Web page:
Dressing Suitably for the Emmys

Last night’s Emmy Awards reminded me of a story about my dad. I last recounted this story in June when my brother, sisters, niece and nephew sailed out into the San Francisco Bay to dispose of Dad’s ashes. We all told a story about him, and this is the one I shared.

In 1983, I arranged for my dad and his wife Mary Lynn to get tickets to that year’s Emmy Awards show. It was a fun chance to hang out with well-dressed Hollywood stars, even though we were in the nosebleed seats. I get dressed up in my tuxedo (I still owned one then) and Mary Lynn put on a nice gown, but my dad showed up in a dark blue business suit.

I was a bit appalled. The invitation had clearly said “black tie” and he looked embarrassingly out of place in a sea of tuxedos and bow ties, but there was nothing to be done.

The lobby of the Pasadena Civic Center was very crowded and, since we weren’t VIPs, it took us awhile to even get in. Once we finally got inside, Dad excused himself to go to the men’s room. The rest of us found our seats and waited. And waited. It was getting very close to the start time and Dad still hadn’t made his way back to his seat. This was a live television show and I was concerned that if he didn’t return on time, he might get locked out. I was just about to go look for him when he showed up, looking a bit flustered.

“The strangest thing happened to me”, he said. “I was coming out of the restroom when someone grabbed me, said ‘There you are!’, and starting dragging me backstage. I didn’t know what was going on, but I eventually pulled myself free when I saw that he wasn’t taking me to my seat. The guy asked ‘Aren’t you part of the show?’, and I told him no and had to show him my ticket before he’d let me go.”

I should explain here that my dad was an incorrigible storyteller. I had shared many of his adventures and noticed that, in the retelling, certain elements had become, and I say this generously and with affection, exaggerated. I greeted his backstage tale with a healthy amount of skepticism, but let it go as the show finally started.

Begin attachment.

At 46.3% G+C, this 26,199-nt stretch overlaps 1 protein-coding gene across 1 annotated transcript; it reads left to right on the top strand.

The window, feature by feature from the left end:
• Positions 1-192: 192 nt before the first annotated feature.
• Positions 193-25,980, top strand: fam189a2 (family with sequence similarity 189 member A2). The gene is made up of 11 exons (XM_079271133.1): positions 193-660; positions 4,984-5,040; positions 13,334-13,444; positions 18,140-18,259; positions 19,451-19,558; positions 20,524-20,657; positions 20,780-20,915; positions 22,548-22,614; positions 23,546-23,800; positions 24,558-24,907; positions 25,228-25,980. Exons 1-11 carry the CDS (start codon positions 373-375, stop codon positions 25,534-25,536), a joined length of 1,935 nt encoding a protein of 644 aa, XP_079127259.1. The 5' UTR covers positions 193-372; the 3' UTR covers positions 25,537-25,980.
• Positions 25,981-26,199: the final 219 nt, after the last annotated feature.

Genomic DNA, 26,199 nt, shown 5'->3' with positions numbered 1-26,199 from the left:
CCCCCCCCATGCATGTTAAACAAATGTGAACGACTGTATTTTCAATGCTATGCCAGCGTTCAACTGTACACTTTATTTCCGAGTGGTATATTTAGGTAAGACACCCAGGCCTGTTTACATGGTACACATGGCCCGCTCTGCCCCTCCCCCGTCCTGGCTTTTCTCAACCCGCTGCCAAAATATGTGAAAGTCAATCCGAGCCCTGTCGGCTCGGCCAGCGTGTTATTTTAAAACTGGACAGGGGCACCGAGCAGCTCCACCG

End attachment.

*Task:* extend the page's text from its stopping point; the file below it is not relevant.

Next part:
The 35th Primetime Emmy Awards are remembered mostly for the coarse language that came from the hosts, Joan Rivers and Eddie Murphy. For viewers at home, a lot of it was bleeped out, but we got to hear everything in all of its original glory. Cheers and Hill Street Blues won a lot of awards. Judd Hirsch won for Taxi and gave a bittersweet acceptance speech since the show had recently been cancelled. We saw clips of Michael Jackson wowing the world from the Motown 25 special.

There is a time in every awards show where they explain how the votes are tabulated. It’s generally a low point, since it is difficult to make really exciting TV out of rules of accountancy. To spice things up that year, the president of the Academy came out and introduced the Price-Waterhouse dancers. As he explained how the votes were counted, out came a line of men in blue business suits, swinging suitcases and executing a well-choreographed dance.

I turned and looked at my dad, sitting next to me in his blue business suit, and he just responded with an arched eyebrow. I suddenly had a vision of him being pulled onstage with the dancers and stumbling his way through the number, all the while protesting that he needed to get back to his seat. He must have been thinking something similar, for we both burst out laughing.

I think we both received valuable lessons that day: Dad learned to pay more attention to the dress code, and I learned to not always be so skeptical of his wild stories.


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